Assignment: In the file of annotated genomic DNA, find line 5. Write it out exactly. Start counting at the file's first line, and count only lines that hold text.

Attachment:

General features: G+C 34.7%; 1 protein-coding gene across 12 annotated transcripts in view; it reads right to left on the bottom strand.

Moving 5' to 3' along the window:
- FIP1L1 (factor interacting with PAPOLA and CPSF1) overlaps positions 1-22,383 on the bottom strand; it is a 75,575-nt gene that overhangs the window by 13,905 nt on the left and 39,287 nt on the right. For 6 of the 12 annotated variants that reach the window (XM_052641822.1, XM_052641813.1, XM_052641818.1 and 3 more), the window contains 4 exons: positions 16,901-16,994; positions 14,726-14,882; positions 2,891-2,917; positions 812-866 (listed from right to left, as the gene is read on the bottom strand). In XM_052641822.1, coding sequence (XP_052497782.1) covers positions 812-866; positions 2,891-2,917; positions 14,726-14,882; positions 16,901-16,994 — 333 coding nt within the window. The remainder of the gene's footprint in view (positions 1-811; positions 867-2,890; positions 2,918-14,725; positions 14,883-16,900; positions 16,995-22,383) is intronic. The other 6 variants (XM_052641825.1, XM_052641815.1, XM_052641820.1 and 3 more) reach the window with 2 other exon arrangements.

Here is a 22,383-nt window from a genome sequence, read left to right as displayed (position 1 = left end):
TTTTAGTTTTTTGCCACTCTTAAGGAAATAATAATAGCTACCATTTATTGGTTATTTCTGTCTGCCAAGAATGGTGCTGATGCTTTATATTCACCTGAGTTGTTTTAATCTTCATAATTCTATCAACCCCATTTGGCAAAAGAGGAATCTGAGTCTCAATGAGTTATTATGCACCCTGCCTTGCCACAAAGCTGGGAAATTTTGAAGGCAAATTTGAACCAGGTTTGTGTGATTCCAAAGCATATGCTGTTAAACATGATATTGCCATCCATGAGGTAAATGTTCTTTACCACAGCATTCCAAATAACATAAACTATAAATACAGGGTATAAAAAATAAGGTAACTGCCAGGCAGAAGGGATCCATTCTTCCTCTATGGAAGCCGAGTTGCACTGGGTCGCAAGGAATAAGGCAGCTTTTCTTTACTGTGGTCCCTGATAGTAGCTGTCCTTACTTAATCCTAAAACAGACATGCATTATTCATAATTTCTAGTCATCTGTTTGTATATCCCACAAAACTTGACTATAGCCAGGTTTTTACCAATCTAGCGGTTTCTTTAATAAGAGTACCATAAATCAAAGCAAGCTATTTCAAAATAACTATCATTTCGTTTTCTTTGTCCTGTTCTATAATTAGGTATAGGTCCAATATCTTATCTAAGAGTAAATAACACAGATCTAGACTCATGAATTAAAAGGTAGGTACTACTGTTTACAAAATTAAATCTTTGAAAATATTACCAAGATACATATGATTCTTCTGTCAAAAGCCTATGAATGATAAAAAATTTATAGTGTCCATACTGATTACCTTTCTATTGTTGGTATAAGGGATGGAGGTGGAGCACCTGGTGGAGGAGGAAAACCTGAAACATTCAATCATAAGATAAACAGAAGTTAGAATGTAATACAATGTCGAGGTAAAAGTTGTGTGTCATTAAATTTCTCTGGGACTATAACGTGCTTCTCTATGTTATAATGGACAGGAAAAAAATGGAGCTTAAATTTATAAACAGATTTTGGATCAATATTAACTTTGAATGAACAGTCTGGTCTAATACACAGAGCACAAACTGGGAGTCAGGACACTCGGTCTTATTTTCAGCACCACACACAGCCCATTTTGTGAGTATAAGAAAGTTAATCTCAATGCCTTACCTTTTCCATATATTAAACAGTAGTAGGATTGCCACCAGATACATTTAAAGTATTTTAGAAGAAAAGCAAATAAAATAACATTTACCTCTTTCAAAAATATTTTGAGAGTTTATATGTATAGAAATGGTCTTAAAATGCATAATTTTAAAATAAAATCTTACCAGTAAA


TTTTAGTTTTTTGCCACTCTTAAGGAAATAATAATAGCTACCATTTATTGGTTATTTCTGTCTGCCAAGAATGGTGCTGATGCTTTATATTCACCTGAGTTGTTTTAATCTTCATAATTCTATCAACCCCATTTGGCAAAAGAGGAATCTGAGTCTCAATGAGTTATTATGCACCCTGCCTTGCCACAAAGCTGGGAAATTTTGAAGGCAAATTTGAACCAGGTTTGTGTGATTCCAAAGCATATGCTGTTAAACATGATATTGCCATCCATGAGGTAAATGTTCTTTACCACAGCATTCCAAATAACATAAACTATAAATACAGGGTATAAAAAATAAGGTAACTGCCAGGCAGAAGGGATCCATTCTTCCTCTATGGAAGCCGAGTTGCACTGGGTCGCAAGGAATAAGGCAGCTTTTCTTTACTGTGGTCCCTGATAGTAGCTGTCCTTACTTAATCCTAAAACAGACATGCATTATTCATAATTTCTAGTCATCTGTTTGTATATCCCACAAAACTTGACTATAGCCAGGTTTTTACCAATCTAGCGGTTTCTTTAATAAGAGTACCATAAATCAAAGCAAGCTATTTCAAAATAACTATCATTTCGTTTTCTTTGTCCTGTTCTATAATTAGGTATAGGTCCAATATCTTATCTAAGAGTAAATAACACAGATCTAGACTCATGAATTAAAAGGTAGGTACTACTGTTTACAAAATTAAATCTTTGAAAATATTACCAAGATACATATGATTCTTCTGTCAAAAGCCTATGAATGATAAAAAATTTATAGTGTCCATACTGATTACCTTTCTATTGTTGGTATAAGGGATGGAGGTGGAGCACCTGGTGGAGGAGGAAAACCTGAAACATTCAATCATAAGATAAACAGAAGTTAGAATGTAATACAATGTCGAGGTAAAAGTTGTGTGTCATTAAATTTCTCTGGGACTATAACGTGCTTCTCTATGTTATAATGGACAGGAAAAAAATGGAGCTTAAATTTATAAACAGATTTTGGATCAATATTAACTTTGAATGAACAGTCTGGTCTAATACACAGAGCACAAACTGGGAGTCAGGACACTCGGTCTTATTTTCAGCACCACACACAGCCCATTTTGTGAGTATAAGAAAGTTAATCTCAATGCCTTACCTTTTCCATATATTAAACAGTAGTAGGATTGCCACCAGATACATTTAAAGTATTTTAGAAGAAAAGCAAATAAAATAACATTTACCTCTTTCAAAAATATTTTGAGAGTTTATATGTATAGAAATGGTCTTAAAATGCATAATTTTAAAATAAAATCTTACCAGTAAA